"So I have a lot of high respect for people that train on a regular basis, because even when your training and doing basics, it's very stressing and painful. So to be frank, I only train for film and not really on a regular basis, so in that sense, I'm not really a martial artist. As I'm sure you've heard from all actors that train for film, we train to sell what we are doing, learn the basic forms and for us to say take it to the next level on film is a great thing to do. But what one needs for either competing or to have martial arts be used as a life dedication, and all that one needs to put into that, well, economically I just can't do it."
Liu closes by telling us what the film is not. "Ecks has also had something taken away from him also," she gives away, "he basically needs information from me and we are both determined people and that is what we have in common. The dynamic energy of coming together is going to be very electric and wonderful. Nothing sexual in this film at all. So we won't be fighting then start to kiss or anything like that, which is a good thing. But there is a tension in regards to the action and the heat of what happens which will make it very heightened for the audience. Action films try to have happy endings, have them get together, this is not that kind of film. No flying fights, or fakey stuff, it's old school action film."
And this is exactly what convinced Banderas to work with someone he's never heard of. The suave Banderas, whose original quest in life was to be a professional soccer player in Spain, flips his curly hair to one side and in his smooth accent says, "I was immediately bought into Kaos's philosophy of filmmaking and it was his energy and ideas that convinced me to be in the film. He reminded me a lot of the first meeting I had with another young starting director, Robert Rodriguez. Kaos told me that today's action is very hip where new directors doing action are video game or commercial directors and they sell the film with its form where a five second bit may have 30 shots. But he wanted to go back to the '70s and not sell the film on its content but to not be hip and do clear action with the flavor of another time like in DIRTY HARRY.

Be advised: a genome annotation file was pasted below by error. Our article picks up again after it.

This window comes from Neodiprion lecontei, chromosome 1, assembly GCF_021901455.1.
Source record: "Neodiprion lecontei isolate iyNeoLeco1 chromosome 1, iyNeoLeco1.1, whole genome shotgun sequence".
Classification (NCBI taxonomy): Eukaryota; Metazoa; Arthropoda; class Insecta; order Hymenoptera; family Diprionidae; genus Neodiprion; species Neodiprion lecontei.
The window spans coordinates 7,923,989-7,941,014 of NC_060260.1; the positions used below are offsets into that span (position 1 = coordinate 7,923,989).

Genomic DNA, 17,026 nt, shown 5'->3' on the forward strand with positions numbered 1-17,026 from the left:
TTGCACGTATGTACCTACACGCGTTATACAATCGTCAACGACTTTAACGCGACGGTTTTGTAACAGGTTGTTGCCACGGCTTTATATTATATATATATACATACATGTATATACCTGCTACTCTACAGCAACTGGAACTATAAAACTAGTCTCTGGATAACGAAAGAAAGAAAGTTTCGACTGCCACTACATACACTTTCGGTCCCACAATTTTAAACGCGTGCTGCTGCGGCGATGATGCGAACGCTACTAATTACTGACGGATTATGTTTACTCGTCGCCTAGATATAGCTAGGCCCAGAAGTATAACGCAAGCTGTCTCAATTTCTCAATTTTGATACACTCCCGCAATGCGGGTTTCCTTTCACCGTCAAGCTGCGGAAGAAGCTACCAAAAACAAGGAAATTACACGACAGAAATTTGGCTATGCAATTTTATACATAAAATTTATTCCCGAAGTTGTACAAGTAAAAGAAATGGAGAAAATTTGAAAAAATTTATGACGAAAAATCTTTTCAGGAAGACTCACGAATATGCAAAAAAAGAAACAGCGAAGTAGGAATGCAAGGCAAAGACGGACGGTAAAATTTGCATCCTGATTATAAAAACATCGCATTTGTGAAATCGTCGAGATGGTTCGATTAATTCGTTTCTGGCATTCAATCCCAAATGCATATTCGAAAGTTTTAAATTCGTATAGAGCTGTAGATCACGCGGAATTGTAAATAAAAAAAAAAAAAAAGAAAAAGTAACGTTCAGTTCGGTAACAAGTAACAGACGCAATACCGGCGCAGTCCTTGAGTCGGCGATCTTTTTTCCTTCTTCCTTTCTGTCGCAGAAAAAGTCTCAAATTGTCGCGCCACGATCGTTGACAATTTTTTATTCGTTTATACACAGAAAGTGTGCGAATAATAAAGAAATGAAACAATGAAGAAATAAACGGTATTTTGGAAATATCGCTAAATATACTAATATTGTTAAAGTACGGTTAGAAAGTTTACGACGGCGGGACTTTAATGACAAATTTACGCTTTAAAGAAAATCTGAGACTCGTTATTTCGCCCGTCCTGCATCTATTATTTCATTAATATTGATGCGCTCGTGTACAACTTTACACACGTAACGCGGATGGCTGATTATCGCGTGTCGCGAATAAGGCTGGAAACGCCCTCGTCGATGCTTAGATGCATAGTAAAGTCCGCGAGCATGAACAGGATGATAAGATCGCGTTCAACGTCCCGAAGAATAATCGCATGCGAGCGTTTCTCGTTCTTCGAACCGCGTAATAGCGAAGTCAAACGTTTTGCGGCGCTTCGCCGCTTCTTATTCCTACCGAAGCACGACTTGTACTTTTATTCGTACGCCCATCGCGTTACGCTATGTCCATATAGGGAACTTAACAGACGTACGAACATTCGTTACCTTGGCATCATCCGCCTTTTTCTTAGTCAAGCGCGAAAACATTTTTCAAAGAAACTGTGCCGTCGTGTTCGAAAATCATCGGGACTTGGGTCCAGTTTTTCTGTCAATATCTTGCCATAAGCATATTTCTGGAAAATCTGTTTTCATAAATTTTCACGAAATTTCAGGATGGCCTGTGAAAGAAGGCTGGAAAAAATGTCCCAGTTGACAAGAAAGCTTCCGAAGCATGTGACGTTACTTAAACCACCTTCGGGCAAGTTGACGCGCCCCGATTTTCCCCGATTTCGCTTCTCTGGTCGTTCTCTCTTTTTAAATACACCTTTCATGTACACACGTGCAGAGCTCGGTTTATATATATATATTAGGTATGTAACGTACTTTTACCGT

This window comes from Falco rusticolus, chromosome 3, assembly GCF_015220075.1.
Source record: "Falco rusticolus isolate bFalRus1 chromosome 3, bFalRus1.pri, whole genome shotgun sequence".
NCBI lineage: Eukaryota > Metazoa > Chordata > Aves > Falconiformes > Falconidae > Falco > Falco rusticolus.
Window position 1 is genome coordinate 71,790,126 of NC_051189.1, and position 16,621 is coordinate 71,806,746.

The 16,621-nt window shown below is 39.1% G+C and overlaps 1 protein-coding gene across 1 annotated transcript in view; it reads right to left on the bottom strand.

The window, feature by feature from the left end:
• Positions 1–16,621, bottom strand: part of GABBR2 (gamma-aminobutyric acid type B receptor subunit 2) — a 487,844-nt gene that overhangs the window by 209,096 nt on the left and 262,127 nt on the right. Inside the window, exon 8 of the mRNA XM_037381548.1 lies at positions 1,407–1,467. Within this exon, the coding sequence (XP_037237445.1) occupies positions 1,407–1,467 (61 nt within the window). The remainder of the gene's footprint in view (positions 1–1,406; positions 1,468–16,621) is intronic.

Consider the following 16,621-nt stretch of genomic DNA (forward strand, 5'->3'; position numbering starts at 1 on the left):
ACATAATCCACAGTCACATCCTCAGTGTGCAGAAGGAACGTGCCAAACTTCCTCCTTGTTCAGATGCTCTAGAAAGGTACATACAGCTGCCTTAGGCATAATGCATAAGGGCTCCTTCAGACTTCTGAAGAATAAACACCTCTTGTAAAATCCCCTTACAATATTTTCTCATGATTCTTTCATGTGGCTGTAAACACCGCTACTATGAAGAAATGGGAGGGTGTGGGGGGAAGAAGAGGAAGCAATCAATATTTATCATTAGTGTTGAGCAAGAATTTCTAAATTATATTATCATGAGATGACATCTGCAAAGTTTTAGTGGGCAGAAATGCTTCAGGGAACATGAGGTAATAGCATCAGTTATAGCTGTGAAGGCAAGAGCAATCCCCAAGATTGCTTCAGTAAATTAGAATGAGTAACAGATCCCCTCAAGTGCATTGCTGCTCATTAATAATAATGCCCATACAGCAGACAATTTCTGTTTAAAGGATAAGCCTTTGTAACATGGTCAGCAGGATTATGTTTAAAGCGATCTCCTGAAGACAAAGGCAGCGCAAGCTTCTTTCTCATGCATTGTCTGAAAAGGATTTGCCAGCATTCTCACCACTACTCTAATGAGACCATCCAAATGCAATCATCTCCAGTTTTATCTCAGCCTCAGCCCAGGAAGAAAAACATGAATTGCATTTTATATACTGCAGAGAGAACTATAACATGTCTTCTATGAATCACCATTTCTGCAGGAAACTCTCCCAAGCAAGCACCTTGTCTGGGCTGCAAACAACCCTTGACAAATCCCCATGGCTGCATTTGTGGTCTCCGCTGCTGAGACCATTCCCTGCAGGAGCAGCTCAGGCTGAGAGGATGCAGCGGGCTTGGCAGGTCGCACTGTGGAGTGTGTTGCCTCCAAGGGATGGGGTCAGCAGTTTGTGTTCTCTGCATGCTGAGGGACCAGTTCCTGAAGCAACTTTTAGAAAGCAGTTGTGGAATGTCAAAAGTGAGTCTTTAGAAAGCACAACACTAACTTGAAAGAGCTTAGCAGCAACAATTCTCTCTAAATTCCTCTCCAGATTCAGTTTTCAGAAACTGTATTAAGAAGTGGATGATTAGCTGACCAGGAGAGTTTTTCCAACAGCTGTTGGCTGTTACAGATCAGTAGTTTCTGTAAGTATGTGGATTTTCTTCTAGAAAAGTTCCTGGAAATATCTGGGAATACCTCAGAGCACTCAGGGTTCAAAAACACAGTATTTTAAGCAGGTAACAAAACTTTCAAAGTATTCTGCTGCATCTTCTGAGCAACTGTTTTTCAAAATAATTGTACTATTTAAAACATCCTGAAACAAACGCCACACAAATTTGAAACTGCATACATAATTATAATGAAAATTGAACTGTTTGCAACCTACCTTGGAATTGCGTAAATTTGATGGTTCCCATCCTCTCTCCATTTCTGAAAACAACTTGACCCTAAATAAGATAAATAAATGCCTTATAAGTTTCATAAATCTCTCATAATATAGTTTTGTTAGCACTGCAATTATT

"Ecks is a cop working for a detective agency, his wife (Talissa Soto from MORTAL KOMBAT) got killed seven years prior to the film and he's riddled with guilt and depression so he left the police force. But they want him to do a mission, and under that condition, they'll reveal to him that his wife didn't die."
So is the action too intense for Banderas? "ZORRO was very tough," he confesses, "DESPERADO was tough too and I had no stunt double, everything you see on the screen is me. And I do remember all those days going to the emergency room in the hospital because of my elbow, dragging my arms all over, I was like Jesus Christ on the cross man.
"Today, I'm in a little bit of pain, doing a lot of physical action these past few days and of course (smiling) Lucy has been kicking my butt big time for three days. But I love doing lots of physical action and it's essential that I have to tell that Lucy can take on this guy completely. Later I will be on top of a bus that is running around so I'm sure that is risky. But again, Zorro is more difficult because we are playing with real swords and it is easy to tear each other. We had blood everyday, but this film is more controlled and stunt doubles."
On a final note:
Although very passionate about video games, Kaos insists his film is not based on the game. "It seems every game can now be a movie and any successful film can be a video game but you can't recreate the experiences of each into the other medium, though they can be complementary," he affirms. "And to me, my films have no message, I have no philosophy or beliefs, it's just about making a fun and entertaining film."
Click here for Feature Articles from this issue and others published in 2002.
About Dr. Craig D. Reid:
Dr. Craig D. Reid is a writer, martial artist, choreographer and filmmaker based in Los Angeles. Watch for his exclusive article on Ray Parks?s martial arts soon on kungfumagazine.com!